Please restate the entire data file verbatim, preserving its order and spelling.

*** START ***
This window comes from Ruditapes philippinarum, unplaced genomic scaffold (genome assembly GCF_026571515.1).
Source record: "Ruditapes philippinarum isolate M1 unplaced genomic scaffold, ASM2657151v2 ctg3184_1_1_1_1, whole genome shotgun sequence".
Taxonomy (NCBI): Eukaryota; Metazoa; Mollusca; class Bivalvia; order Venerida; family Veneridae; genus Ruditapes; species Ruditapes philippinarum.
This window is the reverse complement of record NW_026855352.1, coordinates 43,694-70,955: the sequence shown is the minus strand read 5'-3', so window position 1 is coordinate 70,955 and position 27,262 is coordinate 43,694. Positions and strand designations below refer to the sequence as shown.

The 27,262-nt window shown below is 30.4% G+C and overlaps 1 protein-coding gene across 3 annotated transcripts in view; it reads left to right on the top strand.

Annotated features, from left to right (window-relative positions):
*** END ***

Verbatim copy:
This window comes from Ruditapes philippinarum, unplaced genomic scaffold (genome assembly GCF_026571515.1).
Source record: "Ruditapes philippinarum isolate M1 unplaced genomic scaffold, ASM2657151v2 ctg3184_1_1_1_1, whole genome shotgun sequence".
Taxonomy (NCBI): Eukaryota; Metazoa; Mollusca; class Bivalvia; order Venerida; family Veneridae; genus Ruditapes; species Ruditapes philippinarum.
This window is the reverse complement of record NW_026855352.1, coordinates 43,694-70,955: the sequence shown is the minus strand read 5'-3', so window position 1 is coordinate 70,955 and position 27,262 is coordinate 43,694. Positions and strand designations below refer to the sequence as shown.

The 27,262-nt window shown below is 30.4% G+C and overlaps 1 protein-coding gene across 3 annotated transcripts in view; it reads left to right on the top strand.

Annotated features, from left to right (window-relative positions):